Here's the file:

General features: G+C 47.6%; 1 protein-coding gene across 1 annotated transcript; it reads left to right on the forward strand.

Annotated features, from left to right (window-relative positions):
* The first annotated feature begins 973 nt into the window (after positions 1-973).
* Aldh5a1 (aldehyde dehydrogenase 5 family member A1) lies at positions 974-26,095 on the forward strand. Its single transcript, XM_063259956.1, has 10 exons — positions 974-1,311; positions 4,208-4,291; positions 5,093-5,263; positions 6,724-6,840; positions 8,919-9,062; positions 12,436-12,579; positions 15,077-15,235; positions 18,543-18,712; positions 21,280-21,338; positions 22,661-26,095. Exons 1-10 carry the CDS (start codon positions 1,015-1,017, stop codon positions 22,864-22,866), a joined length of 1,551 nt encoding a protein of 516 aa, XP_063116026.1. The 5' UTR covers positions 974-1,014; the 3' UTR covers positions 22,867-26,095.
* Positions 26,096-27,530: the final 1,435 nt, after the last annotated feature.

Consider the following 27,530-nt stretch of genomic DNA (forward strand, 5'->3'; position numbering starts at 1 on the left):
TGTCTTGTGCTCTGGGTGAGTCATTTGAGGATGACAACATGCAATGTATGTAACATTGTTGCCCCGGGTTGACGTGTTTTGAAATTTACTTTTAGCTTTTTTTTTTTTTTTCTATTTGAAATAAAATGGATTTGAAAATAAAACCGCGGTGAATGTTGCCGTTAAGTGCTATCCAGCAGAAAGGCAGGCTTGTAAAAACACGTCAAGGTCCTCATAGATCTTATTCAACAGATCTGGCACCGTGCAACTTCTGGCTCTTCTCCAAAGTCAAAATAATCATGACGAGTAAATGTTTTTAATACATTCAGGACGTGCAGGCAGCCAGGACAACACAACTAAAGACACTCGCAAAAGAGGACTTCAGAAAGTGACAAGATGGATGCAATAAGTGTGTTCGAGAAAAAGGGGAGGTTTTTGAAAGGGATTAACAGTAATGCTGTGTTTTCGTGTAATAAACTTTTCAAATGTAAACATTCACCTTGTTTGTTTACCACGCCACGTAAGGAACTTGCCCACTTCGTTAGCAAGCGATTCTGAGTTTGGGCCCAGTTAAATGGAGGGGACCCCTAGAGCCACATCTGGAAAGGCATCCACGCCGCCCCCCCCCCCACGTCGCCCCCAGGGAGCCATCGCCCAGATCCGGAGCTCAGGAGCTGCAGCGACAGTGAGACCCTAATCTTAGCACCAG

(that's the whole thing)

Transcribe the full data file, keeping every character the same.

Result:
General features: G+C 47.6%; 1 protein-coding gene across 1 annotated transcript; it reads left to right on the forward strand.

Annotated features, from left to right (window-relative positions):
* The first annotated feature begins 973 nt into the window (after positions 1-973).
* Aldh5a1 (aldehyde dehydrogenase 5 family member A1) lies at positions 974-26,095 on the forward strand. Its single transcript, XM_063259956.1, has 10 exons — positions 974-1,311; positions 4,208-4,291; positions 5,093-5,263; positions 6,724-6,840; positions 8,919-9,062; positions 12,436-12,579; positions 15,077-15,235; positions 18,543-18,712; positions 21,280-21,338; positions 22,661-26,095. Exons 1-10 carry the CDS (start codon positions 1,015-1,017, stop codon positions 22,864-22,866), a joined length of 1,551 nt encoding a protein of 516 aa, XP_063116026.1. The 5' UTR covers positions 974-1,014; the 3' UTR covers positions 22,867-26,095.
* Positions 26,096-27,530: the final 1,435 nt, after the last annotated feature.

Consider the following 27,530-nt stretch of genomic DNA (forward strand, 5'->3'; position numbering starts at 1 on the left):
TGTCTTGTGCTCTGGGTGAGTCATTTGAGGATGACAACATGCAATGTATGTAACATTGTTGCCCCGGGTTGACGTGTTTTGAAATTTACTTTTAGCTTTTTTTTTTTTTTTCTATTTGAAATAAAATGGATTTGAAAATAAAACCGCGGTGAATGTTGCCGTTAAGTGCTATCCAGCAGAAAGGCAGGCTTGTAAAAACACGTCAAGGTCCTCATAGATCTTATTCAACAGATCTGGCACCGTGCAACTTCTGGCTCTTCTCCAAAGTCAAAATAATCATGACGAGTAAATGTTTTTAATACATTCAGGACGTGCAGGCAGCCAGGACAACACAACTAAAGACACTCGCAAAAGAGGACTTCAGAAAGTGACAAGATGGATGCAATAAGTGTGTTCGAGAAAAAGGGGAGGTTTTTGAAAGGGATTAACAGTAATGCTGTGTTTTCGTGTAATAAACTTTTCAAATGTAAACATTCACCTTGTTTGTTTACCACGCCACGTAAGGAACTTGCCCACTTCGTTAGCAAGCGATTCTGAGTTTGGGCCCAGTTAAATGGAGGGGACCCCTAGAGCCACATCTGGAAAGGCATCCACGCCGCCCCCCCCCCCACGTCGCCCCCAGGGAGCCATCGCCCAGATCCGGAGCTCAGGAGCTGCAGCGACAGTGAGACCCTAATCTTAGCACCAG